When you listen to people talk about choices they regret, whether it was working for the guy who put on Fyre Fest or joining a gang or a cult, it’s remarkable how much it comes down to wanting to impress someone. Not their friends, not other people, but one person—usually the leader. That’s the theme in Michael Cohen’s testimony to Congress, for example. Over and over again, he reveals how badly he wanted the approval of Donald Trump. He wanted to be at the center of it. He wanted to be indispensable. He was willing to do just about anything to achieve it. And now he’s in jail.
Seneca’s story is similar. He started off as Nero’s tutor, but as Nero became emperor and grew more and more powerful, it’s hard not to see how the dynamic shifted. Seneca remained in service to this deranged ruler, doing his bidding, helping him with things he knew were wrong. Why? He likely told himself that he needed Nero to like and trust him so that he would be able to temper his worst impulses and steer him toward goodness. That was part of it. But also, he must have enjoyed the power and influence. He liked knowing that he was needed by the most powerful man in the world.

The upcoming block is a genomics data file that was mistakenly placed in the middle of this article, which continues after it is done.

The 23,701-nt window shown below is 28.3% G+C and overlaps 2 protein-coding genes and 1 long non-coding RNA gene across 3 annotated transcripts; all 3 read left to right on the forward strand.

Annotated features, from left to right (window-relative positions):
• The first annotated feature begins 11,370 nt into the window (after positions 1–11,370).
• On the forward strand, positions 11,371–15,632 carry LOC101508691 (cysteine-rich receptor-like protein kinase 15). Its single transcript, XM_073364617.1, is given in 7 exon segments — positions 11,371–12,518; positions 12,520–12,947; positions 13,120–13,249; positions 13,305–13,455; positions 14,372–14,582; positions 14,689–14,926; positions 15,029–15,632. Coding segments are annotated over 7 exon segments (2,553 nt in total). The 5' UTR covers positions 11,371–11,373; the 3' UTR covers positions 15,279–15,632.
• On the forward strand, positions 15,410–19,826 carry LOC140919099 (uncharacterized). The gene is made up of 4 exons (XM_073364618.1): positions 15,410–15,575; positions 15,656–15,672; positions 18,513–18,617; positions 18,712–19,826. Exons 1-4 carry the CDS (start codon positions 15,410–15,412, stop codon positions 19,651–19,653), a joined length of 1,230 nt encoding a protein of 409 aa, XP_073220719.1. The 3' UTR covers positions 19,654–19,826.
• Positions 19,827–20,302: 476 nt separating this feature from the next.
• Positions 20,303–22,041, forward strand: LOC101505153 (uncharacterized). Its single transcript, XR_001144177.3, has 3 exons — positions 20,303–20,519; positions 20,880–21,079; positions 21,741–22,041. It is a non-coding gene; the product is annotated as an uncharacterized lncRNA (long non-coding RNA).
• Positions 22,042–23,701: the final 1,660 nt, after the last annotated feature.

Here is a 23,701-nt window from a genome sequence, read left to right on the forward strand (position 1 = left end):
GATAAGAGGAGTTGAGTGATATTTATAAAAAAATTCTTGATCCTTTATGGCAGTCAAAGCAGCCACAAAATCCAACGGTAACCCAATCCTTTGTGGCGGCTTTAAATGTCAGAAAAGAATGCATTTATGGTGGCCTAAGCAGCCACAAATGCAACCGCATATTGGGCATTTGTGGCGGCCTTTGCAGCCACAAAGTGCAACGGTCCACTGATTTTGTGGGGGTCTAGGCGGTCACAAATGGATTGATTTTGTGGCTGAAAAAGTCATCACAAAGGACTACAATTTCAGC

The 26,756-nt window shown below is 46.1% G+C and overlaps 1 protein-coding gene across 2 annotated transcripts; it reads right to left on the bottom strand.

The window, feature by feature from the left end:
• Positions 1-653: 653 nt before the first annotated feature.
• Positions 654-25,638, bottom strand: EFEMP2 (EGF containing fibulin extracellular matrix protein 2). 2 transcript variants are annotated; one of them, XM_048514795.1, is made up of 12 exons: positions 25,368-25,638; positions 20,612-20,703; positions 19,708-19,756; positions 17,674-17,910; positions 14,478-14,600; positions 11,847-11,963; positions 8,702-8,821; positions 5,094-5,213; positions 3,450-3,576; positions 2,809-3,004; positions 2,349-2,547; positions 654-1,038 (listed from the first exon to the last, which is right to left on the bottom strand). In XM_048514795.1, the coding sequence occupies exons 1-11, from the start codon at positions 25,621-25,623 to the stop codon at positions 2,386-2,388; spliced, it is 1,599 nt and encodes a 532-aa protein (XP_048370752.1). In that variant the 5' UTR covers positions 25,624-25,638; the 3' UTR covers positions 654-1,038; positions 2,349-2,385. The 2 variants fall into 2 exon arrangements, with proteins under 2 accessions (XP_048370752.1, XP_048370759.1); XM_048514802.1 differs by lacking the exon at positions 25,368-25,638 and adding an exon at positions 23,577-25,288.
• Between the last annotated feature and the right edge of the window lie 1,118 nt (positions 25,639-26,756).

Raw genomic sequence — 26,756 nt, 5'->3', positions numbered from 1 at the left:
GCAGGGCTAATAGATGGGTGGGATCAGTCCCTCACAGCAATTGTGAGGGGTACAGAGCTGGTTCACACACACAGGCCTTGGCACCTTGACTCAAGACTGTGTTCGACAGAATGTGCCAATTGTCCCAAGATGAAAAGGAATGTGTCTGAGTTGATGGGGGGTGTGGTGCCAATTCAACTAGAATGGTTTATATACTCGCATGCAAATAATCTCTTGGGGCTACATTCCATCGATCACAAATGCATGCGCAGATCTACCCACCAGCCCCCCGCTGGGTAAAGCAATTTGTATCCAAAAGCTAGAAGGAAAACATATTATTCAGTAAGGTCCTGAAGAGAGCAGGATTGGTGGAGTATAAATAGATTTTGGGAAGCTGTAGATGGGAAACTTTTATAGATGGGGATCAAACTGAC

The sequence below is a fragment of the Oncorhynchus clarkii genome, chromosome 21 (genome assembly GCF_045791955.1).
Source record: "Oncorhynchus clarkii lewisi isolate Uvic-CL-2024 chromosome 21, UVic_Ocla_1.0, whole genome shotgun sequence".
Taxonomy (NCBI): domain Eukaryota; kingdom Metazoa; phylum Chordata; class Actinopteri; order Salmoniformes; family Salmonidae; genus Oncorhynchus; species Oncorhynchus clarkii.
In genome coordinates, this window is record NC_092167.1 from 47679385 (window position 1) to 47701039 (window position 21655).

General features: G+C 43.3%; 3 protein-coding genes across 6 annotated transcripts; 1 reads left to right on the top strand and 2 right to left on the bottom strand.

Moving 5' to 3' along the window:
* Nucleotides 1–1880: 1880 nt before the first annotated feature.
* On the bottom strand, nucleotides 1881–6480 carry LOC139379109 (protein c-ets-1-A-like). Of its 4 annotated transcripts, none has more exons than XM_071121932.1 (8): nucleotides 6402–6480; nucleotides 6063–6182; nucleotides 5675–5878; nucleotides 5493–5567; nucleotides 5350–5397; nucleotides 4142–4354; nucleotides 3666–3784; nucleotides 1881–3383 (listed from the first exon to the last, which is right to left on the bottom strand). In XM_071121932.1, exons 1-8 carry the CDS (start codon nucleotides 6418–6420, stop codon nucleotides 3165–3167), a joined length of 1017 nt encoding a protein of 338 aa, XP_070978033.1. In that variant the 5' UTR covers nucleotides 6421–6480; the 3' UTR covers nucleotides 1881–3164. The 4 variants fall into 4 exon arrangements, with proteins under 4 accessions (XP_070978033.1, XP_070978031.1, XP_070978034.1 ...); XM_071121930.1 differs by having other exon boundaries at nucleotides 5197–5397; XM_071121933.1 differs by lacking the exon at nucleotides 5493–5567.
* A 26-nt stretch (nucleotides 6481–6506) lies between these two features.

It was a costly bargain, one that destroyed Seneca’s reputation and, in the end, took his life. If only he could have remembered his own advice, it would have helped him snap out of it—“The favor of ignoble men can be won only by ignoble means,” Seneca had written. Yet that’s precisely where his job took him.
We should learn from all of these examples. There is no way to work for bad people without becoming at least a little bit like them. There is no way to not be discombobulated by the reality distortion fields of these types, and this, as James Comey recently explained, is the first step in the slippery slope of corruption. We must be very careful about who we work for, who we associate with, and who we try to impress.
Because it puts into motion a process that once begun is impossible to stop...and rarely ends well.